The upward trending consumer inflation rate has started to meaningfully erode South Africans’ disposable income as reflected in the notable drop in real take-home pay. The monthly BankservAfrica Take-home Pay Index (BTPI) showed the average real South African salary again fell below the R15 000 mark in May 2022 and recorded one of the biggest annual falls on record of 6.7%. Not only in real terms, but also in nominal terms total take-home pay declined by 1.0% compared to a year ago. The average nominal salary was R14 817 in May, which was the lowest since July 2021.

While the BTPI does suggest that consumers’ average earnings are under pressure, it hides the fact that more people have been receiving salaries compared to a year ago. After adjusting for weekly workers, the BankservAfrica data indicates that almost 98 738 more salaries were paid in May 2022 compared to April 2022, and also a notable 10.6% more than one year earlier. The gradual relaxation of COVID-19 restrictions on gatherings, initially from 30 April, probably already benefitted the sporting, cultural and entertainment industries, impacting positively on employment opportunities for seasonal and tempory workers. The final removal of all remaining lockdown restrictions, effective from 23 June should further reinforce this trend, especially now that all venues are allowed to return to 100% seating/attendance capacity. In general, the removal of the last restrictions should provide welcome support to the local economy and foster a further recovery in employment opportunities.

The BTPI data for May 2022 suggests that the bulk of new opportunities (as derived from more salaries paid in these income categories) were created in the lower income brackets, up to R5000 per month, suggesting the ongoing return of casual and weekly workers. The most vulnerable sectors in the COVID-19 pandemic, such as tourism and entertainment, are making a comeback, which is truly encouraging.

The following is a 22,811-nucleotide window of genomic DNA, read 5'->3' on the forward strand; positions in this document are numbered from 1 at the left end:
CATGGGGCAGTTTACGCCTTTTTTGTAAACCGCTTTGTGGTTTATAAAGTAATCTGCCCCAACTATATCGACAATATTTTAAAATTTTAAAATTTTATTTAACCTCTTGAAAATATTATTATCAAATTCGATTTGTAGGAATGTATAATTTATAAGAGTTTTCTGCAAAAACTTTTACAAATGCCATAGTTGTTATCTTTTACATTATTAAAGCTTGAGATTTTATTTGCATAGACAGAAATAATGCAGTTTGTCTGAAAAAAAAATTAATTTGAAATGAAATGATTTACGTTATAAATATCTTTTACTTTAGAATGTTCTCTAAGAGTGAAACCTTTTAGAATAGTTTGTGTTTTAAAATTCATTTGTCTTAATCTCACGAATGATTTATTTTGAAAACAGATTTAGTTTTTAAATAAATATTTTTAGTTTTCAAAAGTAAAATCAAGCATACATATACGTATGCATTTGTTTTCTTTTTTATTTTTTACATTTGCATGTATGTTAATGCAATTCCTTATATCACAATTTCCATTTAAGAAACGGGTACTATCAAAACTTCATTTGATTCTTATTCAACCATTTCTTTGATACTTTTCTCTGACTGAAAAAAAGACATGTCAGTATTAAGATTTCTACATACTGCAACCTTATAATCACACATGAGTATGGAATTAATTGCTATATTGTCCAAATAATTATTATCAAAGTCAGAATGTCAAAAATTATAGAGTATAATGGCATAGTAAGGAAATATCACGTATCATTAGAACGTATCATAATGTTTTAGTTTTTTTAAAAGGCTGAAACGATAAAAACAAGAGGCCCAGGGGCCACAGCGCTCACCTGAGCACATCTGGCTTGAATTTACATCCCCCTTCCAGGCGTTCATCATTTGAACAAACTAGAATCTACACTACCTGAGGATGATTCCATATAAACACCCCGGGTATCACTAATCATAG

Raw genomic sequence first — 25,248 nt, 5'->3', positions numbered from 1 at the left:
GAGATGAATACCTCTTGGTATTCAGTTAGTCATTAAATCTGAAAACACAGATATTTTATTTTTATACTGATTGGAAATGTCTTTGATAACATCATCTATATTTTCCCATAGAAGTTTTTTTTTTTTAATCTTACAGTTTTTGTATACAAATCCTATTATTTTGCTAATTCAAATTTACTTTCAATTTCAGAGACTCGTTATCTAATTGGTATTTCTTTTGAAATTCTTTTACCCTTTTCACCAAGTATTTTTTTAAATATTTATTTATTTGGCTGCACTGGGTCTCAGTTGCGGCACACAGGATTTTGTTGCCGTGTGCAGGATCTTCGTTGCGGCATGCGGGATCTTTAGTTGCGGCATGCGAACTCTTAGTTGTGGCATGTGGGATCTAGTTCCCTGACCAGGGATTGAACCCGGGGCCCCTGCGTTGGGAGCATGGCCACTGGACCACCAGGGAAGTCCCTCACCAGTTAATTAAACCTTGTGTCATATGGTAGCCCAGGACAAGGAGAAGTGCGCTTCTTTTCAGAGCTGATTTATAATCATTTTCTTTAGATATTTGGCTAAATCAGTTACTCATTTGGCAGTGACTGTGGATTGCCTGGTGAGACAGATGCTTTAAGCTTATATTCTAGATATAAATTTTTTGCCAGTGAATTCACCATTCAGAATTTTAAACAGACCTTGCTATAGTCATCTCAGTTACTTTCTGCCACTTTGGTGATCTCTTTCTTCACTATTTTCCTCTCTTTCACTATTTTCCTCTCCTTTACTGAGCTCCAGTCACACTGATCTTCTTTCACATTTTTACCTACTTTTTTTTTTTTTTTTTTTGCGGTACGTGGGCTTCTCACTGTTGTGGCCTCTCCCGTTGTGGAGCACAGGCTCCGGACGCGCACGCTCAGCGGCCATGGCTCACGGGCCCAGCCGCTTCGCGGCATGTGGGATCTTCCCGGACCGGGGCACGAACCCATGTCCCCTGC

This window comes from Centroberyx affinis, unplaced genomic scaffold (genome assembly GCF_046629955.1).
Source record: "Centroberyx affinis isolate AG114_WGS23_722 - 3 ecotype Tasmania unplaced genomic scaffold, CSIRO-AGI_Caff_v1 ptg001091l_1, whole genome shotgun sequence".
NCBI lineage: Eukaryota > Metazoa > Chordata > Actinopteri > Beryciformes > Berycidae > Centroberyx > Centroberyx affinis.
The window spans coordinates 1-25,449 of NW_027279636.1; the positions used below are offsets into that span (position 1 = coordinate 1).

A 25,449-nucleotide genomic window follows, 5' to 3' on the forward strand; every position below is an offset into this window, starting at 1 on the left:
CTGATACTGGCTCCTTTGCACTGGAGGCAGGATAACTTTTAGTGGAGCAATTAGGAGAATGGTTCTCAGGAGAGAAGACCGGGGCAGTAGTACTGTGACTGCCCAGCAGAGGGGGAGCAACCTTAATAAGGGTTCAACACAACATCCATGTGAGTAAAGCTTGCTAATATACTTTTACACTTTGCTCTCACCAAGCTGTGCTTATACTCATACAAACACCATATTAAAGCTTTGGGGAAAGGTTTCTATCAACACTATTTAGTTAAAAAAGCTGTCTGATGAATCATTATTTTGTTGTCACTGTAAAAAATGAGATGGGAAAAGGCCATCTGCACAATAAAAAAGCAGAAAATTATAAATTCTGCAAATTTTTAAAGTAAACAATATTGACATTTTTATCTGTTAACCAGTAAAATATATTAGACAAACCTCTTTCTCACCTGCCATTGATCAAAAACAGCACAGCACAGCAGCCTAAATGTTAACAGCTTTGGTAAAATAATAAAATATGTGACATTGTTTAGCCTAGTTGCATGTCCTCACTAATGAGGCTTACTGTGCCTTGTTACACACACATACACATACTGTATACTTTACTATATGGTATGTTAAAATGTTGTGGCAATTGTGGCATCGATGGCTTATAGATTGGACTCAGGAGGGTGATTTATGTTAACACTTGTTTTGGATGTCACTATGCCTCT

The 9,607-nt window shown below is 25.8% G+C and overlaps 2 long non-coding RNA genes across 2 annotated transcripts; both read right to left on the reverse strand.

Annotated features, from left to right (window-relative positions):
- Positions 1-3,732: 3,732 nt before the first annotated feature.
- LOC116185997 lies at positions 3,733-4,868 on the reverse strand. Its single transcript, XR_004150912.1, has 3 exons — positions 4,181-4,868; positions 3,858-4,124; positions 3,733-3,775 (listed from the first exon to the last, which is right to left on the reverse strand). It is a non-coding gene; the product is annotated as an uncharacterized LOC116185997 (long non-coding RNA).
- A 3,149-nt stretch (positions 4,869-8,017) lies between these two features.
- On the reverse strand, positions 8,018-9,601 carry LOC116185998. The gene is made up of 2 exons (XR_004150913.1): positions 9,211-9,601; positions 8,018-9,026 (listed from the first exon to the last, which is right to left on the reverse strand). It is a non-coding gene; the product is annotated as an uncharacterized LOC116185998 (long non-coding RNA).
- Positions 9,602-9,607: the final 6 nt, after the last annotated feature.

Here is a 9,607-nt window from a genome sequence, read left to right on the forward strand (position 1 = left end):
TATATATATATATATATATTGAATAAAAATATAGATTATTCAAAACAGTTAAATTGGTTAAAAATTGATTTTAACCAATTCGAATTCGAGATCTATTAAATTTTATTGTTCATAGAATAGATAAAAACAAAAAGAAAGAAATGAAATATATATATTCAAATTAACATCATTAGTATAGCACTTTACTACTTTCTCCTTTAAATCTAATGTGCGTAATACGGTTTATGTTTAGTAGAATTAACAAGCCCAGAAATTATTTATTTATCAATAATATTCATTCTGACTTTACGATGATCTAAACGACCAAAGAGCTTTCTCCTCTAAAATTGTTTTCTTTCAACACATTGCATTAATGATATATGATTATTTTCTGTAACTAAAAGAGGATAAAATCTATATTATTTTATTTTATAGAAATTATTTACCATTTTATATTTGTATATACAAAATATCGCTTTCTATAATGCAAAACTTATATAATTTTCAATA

Overall, the total number of people paid via BankservAfrica has exceeded the 2020 numbers and is basically on par with August 2019 levels, which was the highest monthly number in 2019. Although this is an estimation, the trend appears positive for the number of people employed and would be welcome in a country with the highest unemployment rate in the world (according to Stats SA’s Quarterly Labour Force Survey for Q1 2022, the unemployment rate dropped to 34.5%).

With ever increasing claims on the disposable income of households, consumer spending that contributes about 63% of South Africa’s GDP, is likely to feel the strain in coming months. The sources of higher inflation, specifically higher food and fuel prices, are still in a relentless upward trend (driven to a large extent by the impact of the conflict between Russia and Ukraine) and unlikely to abate in the short term, while the risk of second round effects on the consumer basket is on the rise. Consumers will have to brace themselves for an average headline CPI of around 7% in the second half of 2022, which will further erode purchasing power. As such, more declines in average real salaries can be expected in coming months.

Graph 1: Growth in real BTPI vs headline CPI

Sources: BankservAfrica and Economists.co.za

Graph 2: Estimate number of individuals receiving salaries

Sources: BankservAfrica and Economists.co.za

Table 1: The BankservAfrica Take-home Pay Index data

Source: BankservAfrica and economists.co.za